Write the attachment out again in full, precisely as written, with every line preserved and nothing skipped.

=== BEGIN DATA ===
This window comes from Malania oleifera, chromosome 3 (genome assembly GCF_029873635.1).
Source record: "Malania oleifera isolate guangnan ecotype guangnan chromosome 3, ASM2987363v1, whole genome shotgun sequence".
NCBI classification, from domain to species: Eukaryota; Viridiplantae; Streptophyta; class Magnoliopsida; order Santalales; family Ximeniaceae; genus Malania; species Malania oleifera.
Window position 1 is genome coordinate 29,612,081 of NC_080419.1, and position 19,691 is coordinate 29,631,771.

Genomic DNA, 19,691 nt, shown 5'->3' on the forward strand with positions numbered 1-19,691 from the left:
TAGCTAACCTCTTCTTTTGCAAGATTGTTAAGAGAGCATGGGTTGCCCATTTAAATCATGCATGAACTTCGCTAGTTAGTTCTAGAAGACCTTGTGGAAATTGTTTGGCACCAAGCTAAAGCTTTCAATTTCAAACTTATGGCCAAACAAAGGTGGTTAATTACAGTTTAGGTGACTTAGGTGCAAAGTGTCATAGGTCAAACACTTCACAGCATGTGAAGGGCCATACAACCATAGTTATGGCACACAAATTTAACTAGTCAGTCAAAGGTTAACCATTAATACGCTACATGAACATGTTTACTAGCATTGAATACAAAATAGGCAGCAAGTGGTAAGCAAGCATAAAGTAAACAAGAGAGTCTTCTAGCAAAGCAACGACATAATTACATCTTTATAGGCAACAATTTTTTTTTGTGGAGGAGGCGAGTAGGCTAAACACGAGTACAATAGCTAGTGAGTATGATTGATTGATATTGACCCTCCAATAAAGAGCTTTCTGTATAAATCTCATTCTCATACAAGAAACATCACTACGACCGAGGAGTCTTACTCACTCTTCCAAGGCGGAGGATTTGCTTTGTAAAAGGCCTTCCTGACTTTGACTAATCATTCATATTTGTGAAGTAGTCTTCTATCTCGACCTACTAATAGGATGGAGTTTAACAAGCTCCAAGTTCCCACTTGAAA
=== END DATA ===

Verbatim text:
This window comes from Malania oleifera, chromosome 3 (genome assembly GCF_029873635.1).
Source record: "Malania oleifera isolate guangnan ecotype guangnan chromosome 3, ASM2987363v1, whole genome shotgun sequence".
NCBI classification, from domain to species: Eukaryota; Viridiplantae; Streptophyta; class Magnoliopsida; order Santalales; family Ximeniaceae; genus Malania; species Malania oleifera.
Window position 1 is genome coordinate 29,612,081 of NC_080419.1, and position 19,691 is coordinate 29,631,771.

Genomic DNA, 19,691 nt, shown 5'->3' on the forward strand with positions numbered 1-19,691 from the left:
TAGCTAACCTCTTCTTTTGCAAGATTGTTAAGAGAGCATGGGTTGCCCATTTAAATCATGCATGAACTTCGCTAGTTAGTTCTAGAAGACCTTGTGGAAATTGTTTGGCACCAAGCTAAAGCTTTCAATTTCAAACTTATGGCCAAACAAAGGTGGTTAATTACAGTTTAGGTGACTTAGGTGCAAAGTGTCATAGGTCAAACACTTCACAGCATGTGAAGGGCCATACAACCATAGTTATGGCACACAAATTTAACTAGTCAGTCAAAGGTTAACCATTAATACGCTACATGAACATGTTTACTAGCATTGAATACAAAATAGGCAGCAAGTGGTAAGCAAGCATAAAGTAAACAAGAGAGTCTTCTAGCAAAGCAACGACATAATTACATCTTTATAGGCAACAATTTTTTTTTGTGGAGGAGGCGAGTAGGCTAAACACGAGTACAATAGCTAGTGAGTATGATTGATTGATATTGACCCTCCAATAAAGAGCTTTCTGTATAAATCTCATTCTCATACAAGAAACATCACTACGACCGAGGAGTCTTACTCACTCTTCCAAGGCGGAGGATTTGCTTTGTAAAAGGCCTTCCTGACTTTGACTAATCATTCATATTTGTGAAGTAGTCTTCTATCTCGACCTACTAATAGGATGGAGTTTAACAAGCTCCAAGTTCCCACTTGAAA